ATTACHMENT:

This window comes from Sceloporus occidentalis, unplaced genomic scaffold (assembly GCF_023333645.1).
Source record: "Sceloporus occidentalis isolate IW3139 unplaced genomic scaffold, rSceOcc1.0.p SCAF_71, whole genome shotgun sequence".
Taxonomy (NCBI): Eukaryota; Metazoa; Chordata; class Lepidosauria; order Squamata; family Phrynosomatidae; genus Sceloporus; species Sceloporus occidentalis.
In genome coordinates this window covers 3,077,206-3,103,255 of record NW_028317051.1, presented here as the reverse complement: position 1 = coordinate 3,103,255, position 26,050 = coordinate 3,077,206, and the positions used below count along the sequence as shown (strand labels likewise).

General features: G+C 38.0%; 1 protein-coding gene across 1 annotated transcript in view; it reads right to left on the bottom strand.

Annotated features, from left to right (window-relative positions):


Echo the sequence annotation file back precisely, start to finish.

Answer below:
This window comes from Sceloporus occidentalis, unplaced genomic scaffold (assembly GCF_023333645.1).
Source record: "Sceloporus occidentalis isolate IW3139 unplaced genomic scaffold, rSceOcc1.0.p SCAF_71, whole genome shotgun sequence".
Taxonomy (NCBI): Eukaryota; Metazoa; Chordata; class Lepidosauria; order Squamata; family Phrynosomatidae; genus Sceloporus; species Sceloporus occidentalis.
In genome coordinates this window covers 3,077,206-3,103,255 of record NW_028317051.1, presented here as the reverse complement: position 1 = coordinate 3,103,255, position 26,050 = coordinate 3,077,206, and the positions used below count along the sequence as shown (strand labels likewise).

General features: G+C 38.0%; 1 protein-coding gene across 1 annotated transcript in view; it reads right to left on the bottom strand.

Annotated features, from left to right (window-relative positions):